It’s 7:30 on a Thursday night as I approach the front porch of Texas Tech music professor Christopher Smith. He leans back on his chair, banjo in hand and a glass of whiskey to his left.
We exchange helloes as the gravel crunches under my feet. The music fades to a halt and Smith takes a sip of his drink. He’s settling in for his nightly porch performance. It’s given him a daily routine and has become his way of connecting with his quiet neighborhood, Tech Terrace. But he doesn’t really remember when it started.
“Sometime in the before times,” he laughs. If his memory serves him correctly, he started the small, low-key community concerts around Spring Break. He was inspired during a morning walk, marveling at the silence of his neighborhood. No cars. Only the sounds of chirping birds. People attempting to self-isolate to the best of their ability. “I thought it would be good for my head and it might also be good for other people’s head to just hear some human sound.”
He plays the banjo, among other acoustic instruments—figuring it’s less intrusive than the noise leaf blowers make on his street.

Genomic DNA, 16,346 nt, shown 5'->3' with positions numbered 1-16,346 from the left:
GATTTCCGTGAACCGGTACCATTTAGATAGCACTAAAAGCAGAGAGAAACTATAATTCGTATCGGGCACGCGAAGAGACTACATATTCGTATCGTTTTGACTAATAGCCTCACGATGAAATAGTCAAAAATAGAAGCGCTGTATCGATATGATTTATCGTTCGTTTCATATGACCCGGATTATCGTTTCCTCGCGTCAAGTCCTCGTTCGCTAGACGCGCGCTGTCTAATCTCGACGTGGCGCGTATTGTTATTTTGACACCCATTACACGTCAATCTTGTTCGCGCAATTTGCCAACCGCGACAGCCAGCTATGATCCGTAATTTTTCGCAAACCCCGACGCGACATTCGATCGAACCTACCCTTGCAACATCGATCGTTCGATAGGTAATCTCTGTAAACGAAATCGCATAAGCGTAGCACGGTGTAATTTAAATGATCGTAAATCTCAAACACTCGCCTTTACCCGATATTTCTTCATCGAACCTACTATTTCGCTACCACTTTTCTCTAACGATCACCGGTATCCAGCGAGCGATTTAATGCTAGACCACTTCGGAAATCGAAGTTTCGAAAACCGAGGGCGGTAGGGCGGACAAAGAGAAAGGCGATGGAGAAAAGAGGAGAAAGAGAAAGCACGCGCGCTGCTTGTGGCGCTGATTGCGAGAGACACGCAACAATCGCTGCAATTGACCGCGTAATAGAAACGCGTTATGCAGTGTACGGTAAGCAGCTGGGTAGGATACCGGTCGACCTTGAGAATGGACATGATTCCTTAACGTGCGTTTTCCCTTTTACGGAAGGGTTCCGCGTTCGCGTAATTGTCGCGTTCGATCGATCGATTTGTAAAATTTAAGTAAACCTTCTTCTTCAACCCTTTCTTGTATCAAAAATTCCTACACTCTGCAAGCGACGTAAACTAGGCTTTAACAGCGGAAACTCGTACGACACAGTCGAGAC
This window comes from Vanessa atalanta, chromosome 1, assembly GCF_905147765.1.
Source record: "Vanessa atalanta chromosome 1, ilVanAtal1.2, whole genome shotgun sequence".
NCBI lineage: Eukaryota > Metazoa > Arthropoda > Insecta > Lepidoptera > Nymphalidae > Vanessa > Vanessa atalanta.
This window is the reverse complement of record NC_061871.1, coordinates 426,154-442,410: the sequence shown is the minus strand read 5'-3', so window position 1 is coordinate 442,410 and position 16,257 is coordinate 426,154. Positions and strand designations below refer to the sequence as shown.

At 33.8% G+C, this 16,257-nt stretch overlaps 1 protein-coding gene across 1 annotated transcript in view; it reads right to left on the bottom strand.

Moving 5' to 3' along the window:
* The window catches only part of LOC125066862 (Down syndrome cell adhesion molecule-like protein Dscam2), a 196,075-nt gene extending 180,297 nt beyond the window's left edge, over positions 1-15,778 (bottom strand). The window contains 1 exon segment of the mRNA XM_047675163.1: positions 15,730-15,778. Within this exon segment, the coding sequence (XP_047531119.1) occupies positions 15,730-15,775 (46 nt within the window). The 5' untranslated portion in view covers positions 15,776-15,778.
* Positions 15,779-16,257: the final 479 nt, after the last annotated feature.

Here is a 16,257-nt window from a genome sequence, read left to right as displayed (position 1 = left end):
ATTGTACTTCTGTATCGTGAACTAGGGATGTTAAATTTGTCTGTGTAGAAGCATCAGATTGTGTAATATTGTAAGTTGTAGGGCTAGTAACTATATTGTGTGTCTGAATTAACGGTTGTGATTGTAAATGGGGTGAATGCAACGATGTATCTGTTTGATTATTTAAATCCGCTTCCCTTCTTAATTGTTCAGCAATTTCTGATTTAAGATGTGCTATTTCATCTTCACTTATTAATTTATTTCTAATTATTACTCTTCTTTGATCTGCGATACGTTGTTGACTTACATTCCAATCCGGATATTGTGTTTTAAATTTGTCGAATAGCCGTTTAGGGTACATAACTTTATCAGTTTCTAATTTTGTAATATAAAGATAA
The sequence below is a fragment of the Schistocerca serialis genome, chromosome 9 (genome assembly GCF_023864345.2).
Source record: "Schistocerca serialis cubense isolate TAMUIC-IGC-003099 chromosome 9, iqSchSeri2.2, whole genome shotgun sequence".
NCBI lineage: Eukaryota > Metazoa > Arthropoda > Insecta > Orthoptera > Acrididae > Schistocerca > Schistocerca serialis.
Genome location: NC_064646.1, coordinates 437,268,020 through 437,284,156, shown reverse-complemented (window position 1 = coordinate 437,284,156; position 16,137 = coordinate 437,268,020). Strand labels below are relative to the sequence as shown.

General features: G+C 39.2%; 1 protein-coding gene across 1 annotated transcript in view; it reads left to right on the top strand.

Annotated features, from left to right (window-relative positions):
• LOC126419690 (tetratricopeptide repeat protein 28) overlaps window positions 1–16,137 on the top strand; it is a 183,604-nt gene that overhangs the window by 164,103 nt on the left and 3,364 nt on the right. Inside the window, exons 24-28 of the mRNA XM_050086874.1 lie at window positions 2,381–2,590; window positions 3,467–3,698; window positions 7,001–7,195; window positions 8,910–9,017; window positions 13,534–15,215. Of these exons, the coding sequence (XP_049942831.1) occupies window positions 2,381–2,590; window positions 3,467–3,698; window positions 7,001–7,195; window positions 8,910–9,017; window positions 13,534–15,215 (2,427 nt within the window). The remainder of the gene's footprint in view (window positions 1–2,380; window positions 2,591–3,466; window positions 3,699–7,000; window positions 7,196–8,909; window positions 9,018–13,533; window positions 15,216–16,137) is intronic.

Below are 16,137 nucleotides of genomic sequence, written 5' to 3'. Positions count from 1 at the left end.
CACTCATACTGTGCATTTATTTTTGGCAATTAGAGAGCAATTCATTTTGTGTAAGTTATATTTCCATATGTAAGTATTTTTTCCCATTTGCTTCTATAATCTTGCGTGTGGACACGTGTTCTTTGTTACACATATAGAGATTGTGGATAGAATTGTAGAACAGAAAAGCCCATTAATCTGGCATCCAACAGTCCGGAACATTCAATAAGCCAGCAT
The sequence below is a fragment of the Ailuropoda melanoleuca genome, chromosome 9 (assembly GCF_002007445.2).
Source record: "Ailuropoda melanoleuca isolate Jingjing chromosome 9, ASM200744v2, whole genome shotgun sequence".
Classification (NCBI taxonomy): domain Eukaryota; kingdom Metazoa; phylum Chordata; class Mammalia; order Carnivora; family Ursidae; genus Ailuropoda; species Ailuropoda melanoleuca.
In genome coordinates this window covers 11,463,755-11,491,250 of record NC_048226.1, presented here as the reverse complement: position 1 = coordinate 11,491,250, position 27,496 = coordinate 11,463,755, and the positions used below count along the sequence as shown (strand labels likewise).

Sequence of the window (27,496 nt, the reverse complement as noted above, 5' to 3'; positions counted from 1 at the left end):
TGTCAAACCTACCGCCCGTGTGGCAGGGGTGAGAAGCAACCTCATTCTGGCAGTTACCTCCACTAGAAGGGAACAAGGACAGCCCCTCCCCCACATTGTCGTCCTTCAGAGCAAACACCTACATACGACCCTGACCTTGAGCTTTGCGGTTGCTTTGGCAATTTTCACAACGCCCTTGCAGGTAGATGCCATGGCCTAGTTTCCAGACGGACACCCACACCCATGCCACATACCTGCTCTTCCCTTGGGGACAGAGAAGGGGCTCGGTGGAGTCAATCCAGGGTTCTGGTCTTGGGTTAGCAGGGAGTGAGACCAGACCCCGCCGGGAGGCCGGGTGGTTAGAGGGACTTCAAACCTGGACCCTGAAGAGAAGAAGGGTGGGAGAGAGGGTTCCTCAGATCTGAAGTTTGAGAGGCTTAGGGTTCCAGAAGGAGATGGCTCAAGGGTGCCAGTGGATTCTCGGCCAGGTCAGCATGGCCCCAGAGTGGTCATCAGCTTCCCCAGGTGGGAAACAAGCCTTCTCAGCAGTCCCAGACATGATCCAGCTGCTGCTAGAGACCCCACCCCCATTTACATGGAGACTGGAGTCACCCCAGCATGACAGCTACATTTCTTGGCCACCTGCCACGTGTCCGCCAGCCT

Smith compares this period of time to 9/11, when the entire nation was dealing with a national trauma. People couldn’t travel. We shared feelings of loss, anxiety and fear—similar to today. “Having a little bit of a shape to the day,” he says, “it helps.” Having to be somewhere to do something, and people counting on him to do it, it gets him through this time of isolation.
As we talk a young man and woman walk towards Smith’s house. The woman lugs a wooden slab onto the grass and places a pair of tap shoes on top. The man takes a seat on the opposite end of the porch and unpacks his fiddle.
“Want to give it a go,” Smith asks.
The young man shrugs, “sure,” and the concert begins.
After a few minutes of playing a duet, Smith invites the young woman to begin tap dancing—which adds a new dimension to their performance.
As the trio performs, spectators slowly trickle into the creative space. One neighbor, Kris Olson, sets up a stool under the tree. She reveals a lanky wooden puppet and with a piece of wood wedged under her leg, lightly taps its small feet along with the tune—contributing to the music.
The number winds down. “I’ll tell you what I miss,” Smith says. “I miss hospitality…I miss feeding people.” He says it’s hard to feel connected right now without the act of cooking for guests.
This time of year, Smith and his wife would have been inviting his students into their home to celebrate the end of the year. It’s his students he worries about the most. He makes a point to stay virtually connected to them through zoom during the day, and shares this in-person connection with his neighbors at night.
“It’s a little contribution… It’s mostly, for me,” he says. “I don’t remember what day of the week it is but I remember at 8 o’clock I have to be on the porch making some sort of coherent noise.”